I’ve been to bars for lots of sporting events and I’ve seen lots of soccer games on television, but I’ve never been to a bar for a big soccer game. I’ll be doing it again. The American Outlaws brought all kinds of people out to support the good ole US of A and there was chanting, cheering and Guinness drinking starting at 830am. Aside from interviewing people who were just as nervous as I was, I stressed out with the support of my fellow fans for 2 straight hours of no-goal yet electric soccer. The US came so so close to scoring, most notably when Dempsey hit the post and when Dempsey ACTUALLY SCORED and had the goal called back. I guess that’s karmic payback for Mr. Robert Green’s miscue in game 1 v. England. Anyway, all that stressing and hoping and disappointment was paid back in spades when the place erupted for Donovan’s game winner. It was truly crazy. I’ve seen YouTube clips from all over the country, including Lincoln, Nebraska, the home of the American Outlaws. I can tell you that Phoenix Landing was as crazy, if not crazier than ANY of those places. It was nuts.
NIJU Relives the experience
I couldn’t sleep the previous night. I hate that the world cup does this to me- every four years. I am anxious, nervous and if it is not football related I do not DO NOT want to hear it. I reached Phoenix landing a little late and was disappointed that Devin did not bring my Vuvuzela. The previous night my dad had warned me not to jinx the English team by watching them play. It was hard to see anything since I was one of the smallest person there. We had a couple of British people on the side and it was amazing to see as people of different nationalities braced to see their nations play. There I was with my confused identity hoping that both England and USA made it through. At half time Devin was pretty much like this
I should stress here that I had more faith in the Americans so I wasn’t as stressed as Devin was during half time. I switched to the england side of the pub simply because I couldn’t imagine this team loosing.I mean how could they? i have seen them long enough to know if there is one thing this team knows its is HUSTLE, HUSTLE and HUSTLE. In the 90th second I saw what had happened and went into the background so that nobody saw me cry. There it was one minute after the moment that both the Americans and British rejoiced with their hands in the air and dancing in the streets.
THe video from Phoenix Landing Boston of the 91st minute
I recently read an article on Boston.com (an underrated website, if you can believe it) about the roof decks in Boston. I thoroughly enjoyed the article and it brought up one glaring point, Summer Is Hot. Where do summer students go for a bite to eat slash cocktail mid-day or on a hot summer night? The options in the article were eclectic and had a little something for everyone. But honestly, will these eight venues really tide us over for the entirety of the hot summer?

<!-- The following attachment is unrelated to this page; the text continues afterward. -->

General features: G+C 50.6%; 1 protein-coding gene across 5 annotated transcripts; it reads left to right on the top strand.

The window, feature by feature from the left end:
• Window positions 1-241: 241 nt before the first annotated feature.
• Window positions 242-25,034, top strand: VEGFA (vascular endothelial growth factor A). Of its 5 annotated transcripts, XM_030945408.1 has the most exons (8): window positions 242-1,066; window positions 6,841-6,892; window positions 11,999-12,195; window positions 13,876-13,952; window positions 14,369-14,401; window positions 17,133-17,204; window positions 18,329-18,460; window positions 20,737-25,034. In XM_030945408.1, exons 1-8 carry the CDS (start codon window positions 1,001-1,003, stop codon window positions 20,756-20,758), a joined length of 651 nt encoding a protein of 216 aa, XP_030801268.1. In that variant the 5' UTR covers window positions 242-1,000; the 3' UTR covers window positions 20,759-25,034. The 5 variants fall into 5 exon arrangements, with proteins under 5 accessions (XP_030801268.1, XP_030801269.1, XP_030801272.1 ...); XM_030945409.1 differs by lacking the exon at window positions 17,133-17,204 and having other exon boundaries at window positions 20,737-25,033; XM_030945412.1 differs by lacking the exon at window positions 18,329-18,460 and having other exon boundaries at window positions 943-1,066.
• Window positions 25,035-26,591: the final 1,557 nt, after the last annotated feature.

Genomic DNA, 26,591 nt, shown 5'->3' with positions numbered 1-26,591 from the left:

We all have a friend with a roof deck who is extra popular during the months from May to September. To have roof deck access is similar to holding a key to a personal sunshine getaway for all friends and family from the heat of the summertime cement jungle. I was blessed once many moons ago with such amenities… however, I have since resorted to begging friends and foes alike for the privilege. What options do students have in the city on hot summer days? Roof deck pools!
Roof deck pools are very hard to come by not matter what city you are in. Did you know that Boston has two? Both are detailed on Boston.com. Boston also has public watertainment options, the Department of Conservation and Recreation offers an in ground pool for people in the North End. The new Greenway, where the elevated I-93 was, has been transformed into green space snaking through Boston spotted with fountains and places to play in the water. People, get out of the heat and take a dip for gosh sakes! And after get a bite to eat outside!
Al Fresco is where Boston shines. With numerous quality restaurants sprinkled all over the good city of Boston, a greater amount of restaurants each year are adding this feature to their repertoire, and it makes me smile. Boston is a great city for food and drinks no matter what price point you’re playing in. Fiore (roof deck), Bouchee (below ground level), and Church (patio) all offer their own take on outside dinning. Now that summer has come upon us and given the population a collective kiss of color on our faces, why not do a little bronzing while having some food?
Are you happy with Boston’s roof deck, pool, and al fresco scene? Do we need a greater range of options or are we being greedy and creating first world problems for ourselves? What are your opinions of the venues we have? Please share your hidden gems or favorite can’t miss places for Summer 2010…